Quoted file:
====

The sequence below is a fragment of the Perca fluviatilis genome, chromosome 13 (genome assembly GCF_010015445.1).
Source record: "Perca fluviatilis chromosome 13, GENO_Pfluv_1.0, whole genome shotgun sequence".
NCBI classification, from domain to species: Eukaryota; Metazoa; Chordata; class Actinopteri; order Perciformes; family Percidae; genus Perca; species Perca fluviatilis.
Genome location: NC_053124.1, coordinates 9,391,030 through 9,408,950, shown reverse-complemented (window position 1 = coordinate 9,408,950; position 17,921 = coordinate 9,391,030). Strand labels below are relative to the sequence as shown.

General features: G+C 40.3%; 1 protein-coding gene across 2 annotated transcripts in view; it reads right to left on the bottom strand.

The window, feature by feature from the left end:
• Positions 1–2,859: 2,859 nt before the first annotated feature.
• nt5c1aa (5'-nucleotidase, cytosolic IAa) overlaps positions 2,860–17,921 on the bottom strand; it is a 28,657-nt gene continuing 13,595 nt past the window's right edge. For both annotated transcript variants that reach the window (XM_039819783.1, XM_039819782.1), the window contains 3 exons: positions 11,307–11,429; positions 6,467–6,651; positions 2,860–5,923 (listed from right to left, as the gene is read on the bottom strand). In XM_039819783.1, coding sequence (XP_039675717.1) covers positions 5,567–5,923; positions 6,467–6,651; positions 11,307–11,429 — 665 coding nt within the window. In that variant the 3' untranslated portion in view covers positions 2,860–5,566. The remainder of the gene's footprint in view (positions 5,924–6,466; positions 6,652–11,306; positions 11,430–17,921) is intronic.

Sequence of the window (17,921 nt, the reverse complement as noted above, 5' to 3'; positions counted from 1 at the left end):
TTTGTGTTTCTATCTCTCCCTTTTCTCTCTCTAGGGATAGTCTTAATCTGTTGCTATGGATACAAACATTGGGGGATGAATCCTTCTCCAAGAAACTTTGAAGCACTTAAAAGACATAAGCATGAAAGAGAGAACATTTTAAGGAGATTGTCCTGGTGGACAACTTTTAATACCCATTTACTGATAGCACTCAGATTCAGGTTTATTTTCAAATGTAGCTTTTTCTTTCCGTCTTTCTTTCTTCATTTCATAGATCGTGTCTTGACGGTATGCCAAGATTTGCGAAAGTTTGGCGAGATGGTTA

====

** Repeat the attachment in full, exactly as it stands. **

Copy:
The sequence below is a fragment of the Perca fluviatilis genome, chromosome 13 (genome assembly GCF_010015445.1).
Source record: "Perca fluviatilis chromosome 13, GENO_Pfluv_1.0, whole genome shotgun sequence".
NCBI classification, from domain to species: Eukaryota; Metazoa; Chordata; class Actinopteri; order Perciformes; family Percidae; genus Perca; species Perca fluviatilis.
Genome location: NC_053124.1, coordinates 9,391,030 through 9,408,950, shown reverse-complemented (window position 1 = coordinate 9,408,950; position 17,921 = coordinate 9,391,030). Strand labels below are relative to the sequence as shown.

General features: G+C 40.3%; 1 protein-coding gene across 2 annotated transcripts in view; it reads right to left on the bottom strand.

The window, feature by feature from the left end:
• Positions 1–2,859: 2,859 nt before the first annotated feature.
• nt5c1aa (5'-nucleotidase, cytosolic IAa) overlaps positions 2,860–17,921 on the bottom strand; it is a 28,657-nt gene continuing 13,595 nt past the window's right edge. For both annotated transcript variants that reach the window (XM_039819783.1, XM_039819782.1), the window contains 3 exons: positions 11,307–11,429; positions 6,467–6,651; positions 2,860–5,923 (listed from right to left, as the gene is read on the bottom strand). In XM_039819783.1, coding sequence (XP_039675717.1) covers positions 5,567–5,923; positions 6,467–6,651; positions 11,307–11,429 — 665 coding nt within the window. In that variant the 3' untranslated portion in view covers positions 2,860–5,566. The remainder of the gene's footprint in view (positions 5,924–6,466; positions 6,652–11,306; positions 11,430–17,921) is intronic.

Sequence of the window (17,921 nt, the reverse complement as noted above, 5' to 3'; positions counted from 1 at the left end):
TTTGTGTTTCTATCTCTCCCTTTTCTCTCTCTAGGGATAGTCTTAATCTGTTGCTATGGATACAAACATTGGGGGATGAATCCTTCTCCAAGAAACTTTGAAGCACTTAAAAGACATAAGCATGAAAGAGAGAACATTTTAAGGAGATTGTCCTGGTGGACAACTTTTAATACCCATTTACTGATAGCACTCAGATTCAGGTTTATTTTCAAATGTAGCTTTTTCTTTCCGTCTTTCTTTCTTCATTTCATAGATCGTGTCTTGACGGTATGCCAAGATTTGCGAAAGTTTGGCGAGATGGTTA